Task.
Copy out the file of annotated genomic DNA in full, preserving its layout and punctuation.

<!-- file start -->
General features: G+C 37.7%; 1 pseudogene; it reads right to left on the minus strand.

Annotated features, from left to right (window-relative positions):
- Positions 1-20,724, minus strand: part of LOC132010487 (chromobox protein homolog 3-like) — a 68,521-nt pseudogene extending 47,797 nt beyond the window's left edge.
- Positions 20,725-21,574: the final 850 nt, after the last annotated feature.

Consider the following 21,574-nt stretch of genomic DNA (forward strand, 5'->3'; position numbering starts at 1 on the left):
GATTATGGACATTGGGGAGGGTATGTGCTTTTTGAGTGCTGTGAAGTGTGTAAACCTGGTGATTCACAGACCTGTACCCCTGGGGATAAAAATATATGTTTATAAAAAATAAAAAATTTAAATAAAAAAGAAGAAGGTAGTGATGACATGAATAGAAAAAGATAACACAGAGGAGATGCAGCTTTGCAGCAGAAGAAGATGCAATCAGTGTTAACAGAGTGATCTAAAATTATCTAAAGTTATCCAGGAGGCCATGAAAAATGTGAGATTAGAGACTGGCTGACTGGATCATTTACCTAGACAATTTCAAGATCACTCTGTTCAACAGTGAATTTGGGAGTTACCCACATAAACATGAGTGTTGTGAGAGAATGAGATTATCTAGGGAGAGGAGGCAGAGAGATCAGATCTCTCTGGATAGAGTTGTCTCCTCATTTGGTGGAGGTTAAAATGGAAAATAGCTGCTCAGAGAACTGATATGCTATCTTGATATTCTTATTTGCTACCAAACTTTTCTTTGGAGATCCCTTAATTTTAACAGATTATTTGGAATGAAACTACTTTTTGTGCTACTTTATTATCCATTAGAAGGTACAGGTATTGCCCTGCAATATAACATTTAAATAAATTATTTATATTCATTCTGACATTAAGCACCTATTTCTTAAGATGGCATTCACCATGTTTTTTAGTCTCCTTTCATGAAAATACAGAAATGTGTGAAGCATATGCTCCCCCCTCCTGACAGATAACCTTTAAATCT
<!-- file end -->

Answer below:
General features: G+C 37.7%; 1 pseudogene; it reads right to left on the minus strand.

Annotated features, from left to right (window-relative positions):
- Positions 1-20,724, minus strand: part of LOC132010487 (chromobox protein homolog 3-like) — a 68,521-nt pseudogene extending 47,797 nt beyond the window's left edge.
- Positions 20,725-21,574: the final 850 nt, after the last annotated feature.

Consider the following 21,574-nt stretch of genomic DNA (forward strand, 5'->3'; position numbering starts at 1 on the left):
GATTATGGACATTGGGGAGGGTATGTGCTTTTTGAGTGCTGTGAAGTGTGTAAACCTGGTGATTCACAGACCTGTACCCCTGGGGATAAAAATATATGTTTATAAAAAATAAAAAATTTAAATAAAAAAGAAGAAGGTAGTGATGACATGAATAGAAAAAGATAACACAGAGGAGATGCAGCTTTGCAGCAGAAGAAGATGCAATCAGTGTTAACAGAGTGATCTAAAATTATCTAAAGTTATCCAGGAGGCCATGAAAAATGTGAGATTAGAGACTGGCTGACTGGATCATTTACCTAGACAATTTCAAGATCACTCTGTTCAACAGTGAATTTGGGAGTTACCCACATAAACATGAGTGTTGTGAGAGAATGAGATTATCTAGGGAGAGGAGGCAGAGAGATCAGATCTCTCTGGATAGAGTTGTCTCCTCATTTGGTGGAGGTTAAAATGGAAAATAGCTGCTCAGAGAACTGATATGCTATCTTGATATTCTTATTTGCTACCAAACTTTTCTTTGGAGATCCCTTAATTTTAACAGATTATTTGGAATGAAACTACTTTTTGTGCTACTTTATTATCCATTAGAAGGTACAGGTATTGCCCTGCAATATAACATTTAAATAAATTATTTATATTCATTCTGACATTAAGCACCTATTTCTTAAGATGGCATTCACCATGTTTTTTAGTCTCCTTTCATGAAAATACAGAAATGTGTGAAGCATATGCTCCCCCCTCCTGACAGATAACCTTTAAATCT